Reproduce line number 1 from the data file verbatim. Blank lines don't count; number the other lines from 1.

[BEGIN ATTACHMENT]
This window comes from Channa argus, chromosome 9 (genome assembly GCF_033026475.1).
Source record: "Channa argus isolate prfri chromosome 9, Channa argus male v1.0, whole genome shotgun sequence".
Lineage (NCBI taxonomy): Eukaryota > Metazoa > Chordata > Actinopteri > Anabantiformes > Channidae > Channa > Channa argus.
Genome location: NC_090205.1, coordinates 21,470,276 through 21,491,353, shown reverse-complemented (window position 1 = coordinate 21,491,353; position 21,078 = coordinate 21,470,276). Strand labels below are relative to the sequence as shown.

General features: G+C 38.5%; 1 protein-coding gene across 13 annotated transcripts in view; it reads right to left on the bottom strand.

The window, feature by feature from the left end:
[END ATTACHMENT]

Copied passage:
This window comes from Channa argus, chromosome 9 (genome assembly GCF_033026475.1).